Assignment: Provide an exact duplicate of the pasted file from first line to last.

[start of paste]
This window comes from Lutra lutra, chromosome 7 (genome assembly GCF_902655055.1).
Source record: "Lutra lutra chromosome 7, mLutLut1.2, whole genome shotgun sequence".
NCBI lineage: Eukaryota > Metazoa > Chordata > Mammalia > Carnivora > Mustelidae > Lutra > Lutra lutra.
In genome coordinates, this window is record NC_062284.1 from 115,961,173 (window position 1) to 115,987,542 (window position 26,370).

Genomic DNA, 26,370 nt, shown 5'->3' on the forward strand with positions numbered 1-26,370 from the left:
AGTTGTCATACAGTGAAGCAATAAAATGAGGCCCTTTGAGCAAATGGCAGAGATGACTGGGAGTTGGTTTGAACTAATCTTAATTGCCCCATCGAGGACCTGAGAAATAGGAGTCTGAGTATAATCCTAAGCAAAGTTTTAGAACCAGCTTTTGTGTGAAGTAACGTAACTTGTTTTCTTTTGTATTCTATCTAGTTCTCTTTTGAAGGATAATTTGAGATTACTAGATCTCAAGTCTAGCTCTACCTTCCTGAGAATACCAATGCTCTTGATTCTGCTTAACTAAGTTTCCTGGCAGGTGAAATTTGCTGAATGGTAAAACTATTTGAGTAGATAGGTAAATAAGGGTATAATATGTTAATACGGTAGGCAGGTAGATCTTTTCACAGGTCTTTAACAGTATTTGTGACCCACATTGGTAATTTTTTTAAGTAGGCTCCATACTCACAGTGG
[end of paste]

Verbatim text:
This window comes from Lutra lutra, chromosome 7 (genome assembly GCF_902655055.1).
Source record: "Lutra lutra chromosome 7, mLutLut1.2, whole genome shotgun sequence".
NCBI lineage: Eukaryota > Metazoa > Chordata > Mammalia > Carnivora > Mustelidae > Lutra > Lutra lutra.
In genome coordinates, this window is record NC_062284.1 from 115,961,173 (window position 1) to 115,987,542 (window position 26,370).

Genomic DNA, 26,370 nt, shown 5'->3' on the forward strand with positions numbered 1-26,370 from the left:
AGTTGTCATACAGTGAAGCAATAAAATGAGGCCCTTTGAGCAAATGGCAGAGATGACTGGGAGTTGGTTTGAACTAATCTTAATTGCCCCATCGAGGACCTGAGAAATAGGAGTCTGAGTATAATCCTAAGCAAAGTTTTAGAACCAGCTTTTGTGTGAAGTAACGTAACTTGTTTTCTTTTGTATTCTATCTAGTTCTCTTTTGAAGGATAATTTGAGATTACTAGATCTCAAGTCTAGCTCTACCTTCCTGAGAATACCAATGCTCTTGATTCTGCTTAACTAAGTTTCCTGGCAGGTGAAATTTGCTGAATGGTAAAACTATTTGAGTAGATAGGTAAATAAGGGTATAATATGTTAATACGGTAGGCAGGTAGATCTTTTCACAGGTCTTTAACAGTATTTGTGACCCACATTGGTAATTTTTTTAAGTAGGCTCCATACTCACAGTGG